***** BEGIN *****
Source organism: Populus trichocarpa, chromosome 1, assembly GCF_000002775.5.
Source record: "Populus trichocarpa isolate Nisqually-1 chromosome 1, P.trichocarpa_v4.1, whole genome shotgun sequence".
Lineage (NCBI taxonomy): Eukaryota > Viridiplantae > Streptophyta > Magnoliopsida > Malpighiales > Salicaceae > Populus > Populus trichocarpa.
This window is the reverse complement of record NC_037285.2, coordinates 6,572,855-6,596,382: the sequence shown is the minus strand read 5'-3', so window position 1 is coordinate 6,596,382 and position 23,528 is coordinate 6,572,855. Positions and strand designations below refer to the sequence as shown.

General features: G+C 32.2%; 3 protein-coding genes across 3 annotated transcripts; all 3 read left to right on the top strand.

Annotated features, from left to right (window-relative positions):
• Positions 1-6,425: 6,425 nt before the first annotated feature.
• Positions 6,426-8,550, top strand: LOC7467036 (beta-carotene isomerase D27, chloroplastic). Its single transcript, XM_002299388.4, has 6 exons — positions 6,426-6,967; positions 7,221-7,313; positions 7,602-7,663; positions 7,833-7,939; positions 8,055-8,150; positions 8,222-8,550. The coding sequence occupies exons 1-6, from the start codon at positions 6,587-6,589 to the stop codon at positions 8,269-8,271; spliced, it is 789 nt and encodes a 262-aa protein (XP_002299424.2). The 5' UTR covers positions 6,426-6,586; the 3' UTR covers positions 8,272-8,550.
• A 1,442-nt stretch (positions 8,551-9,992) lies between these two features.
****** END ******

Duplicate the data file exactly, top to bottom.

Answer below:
Source organism: Populus trichocarpa, chromosome 1, assembly GCF_000002775.5.
Source record: "Populus trichocarpa isolate Nisqually-1 chromosome 1, P.trichocarpa_v4.1, whole genome shotgun sequence".
Lineage (NCBI taxonomy): Eukaryota > Viridiplantae > Streptophyta > Magnoliopsida > Malpighiales > Salicaceae > Populus > Populus trichocarpa.
This window is the reverse complement of record NC_037285.2, coordinates 6,572,855-6,596,382: the sequence shown is the minus strand read 5'-3', so window position 1 is coordinate 6,596,382 and position 23,528 is coordinate 6,572,855. Positions and strand designations below refer to the sequence as shown.

General features: G+C 32.2%; 3 protein-coding genes across 3 annotated transcripts; all 3 read left to right on the top strand.

Annotated features, from left to right (window-relative positions):
• Positions 1-6,425: 6,425 nt before the first annotated feature.
• Positions 6,426-8,550, top strand: LOC7467036 (beta-carotene isomerase D27, chloroplastic). Its single transcript, XM_002299388.4, has 6 exons — positions 6,426-6,967; positions 7,221-7,313; positions 7,602-7,663; positions 7,833-7,939; positions 8,055-8,150; positions 8,222-8,550. The coding sequence occupies exons 1-6, from the start codon at positions 6,587-6,589 to the stop codon at positions 8,269-8,271; spliced, it is 789 nt and encodes a 262-aa protein (XP_002299424.2). The 5' UTR covers positions 6,426-6,586; the 3' UTR covers positions 8,272-8,550.
• A 1,442-nt stretch (positions 8,551-9,992) lies between these two features.